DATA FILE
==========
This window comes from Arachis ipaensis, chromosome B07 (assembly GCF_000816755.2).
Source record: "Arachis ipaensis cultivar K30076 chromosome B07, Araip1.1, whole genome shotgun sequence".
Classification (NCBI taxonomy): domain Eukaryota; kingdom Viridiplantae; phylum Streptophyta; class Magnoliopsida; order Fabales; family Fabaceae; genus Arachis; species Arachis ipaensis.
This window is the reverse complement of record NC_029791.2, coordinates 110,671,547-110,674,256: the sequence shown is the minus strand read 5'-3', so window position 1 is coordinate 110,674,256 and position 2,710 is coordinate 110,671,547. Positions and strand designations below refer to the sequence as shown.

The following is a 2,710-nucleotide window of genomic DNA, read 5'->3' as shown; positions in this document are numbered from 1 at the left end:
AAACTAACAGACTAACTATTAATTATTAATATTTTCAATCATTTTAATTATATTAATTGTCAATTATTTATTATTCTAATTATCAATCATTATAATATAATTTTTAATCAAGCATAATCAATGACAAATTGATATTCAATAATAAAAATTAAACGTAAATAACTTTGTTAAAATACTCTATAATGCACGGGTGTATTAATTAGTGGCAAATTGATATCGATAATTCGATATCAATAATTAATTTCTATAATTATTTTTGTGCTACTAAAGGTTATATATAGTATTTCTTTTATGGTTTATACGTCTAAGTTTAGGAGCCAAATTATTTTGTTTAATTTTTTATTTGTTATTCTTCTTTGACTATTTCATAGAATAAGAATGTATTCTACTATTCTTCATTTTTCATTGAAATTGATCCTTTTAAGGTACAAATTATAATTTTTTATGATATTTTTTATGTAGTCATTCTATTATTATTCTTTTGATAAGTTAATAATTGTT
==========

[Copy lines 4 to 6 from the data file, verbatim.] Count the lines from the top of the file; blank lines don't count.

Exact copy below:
This window is the reverse complement of record NC_029791.2, coordinates 110,671,547-110,674,256: the sequence shown is the minus strand read 5'-3', so window position 1 is coordinate 110,674,256 and position 2,710 is coordinate 110,671,547. Positions and strand designations below refer to the sequence as shown.

The following is a 2,710-nucleotide window of genomic DNA, read 5'->3' as shown; positions in this document are numbered from 1 at the left end:
AAACTAACAGACTAACTATTAATTATTAATATTTTCAATCATTTTAATTATATTAATTGTCAATTATTTATTATTCTAATTATCAATCATTATAATATAATTTTTAATCAAGCATAATCAATGACAAATTGATATTCAATAATAAAAATTAAACGTAAATAACTTTGTTAAAATACTCTATAATGCACGGGTGTATTAATTAGTGGCAAATTGATATCGATAATTCGATATCAATAATTAATTTCTATAATTATTTTTGTGCTACTAAAGGTTATATATAGTATTTCTTTTATGGTTTATACGTCTAAGTTTAGGAGCCAAATTATTTTGTTTAATTTTTTATTTGTTATTCTTCTTTGACTATTTCATAGAATAAGAATGTATTCTACTATTCTTCATTTTTCATTGAAATTGATCCTTTTAAGGTACAAATTATAATTTTTTATGATATTTTTTATGTAGTCATTCTATTATTATTCTTTTGATAAGTTAATAATTGTT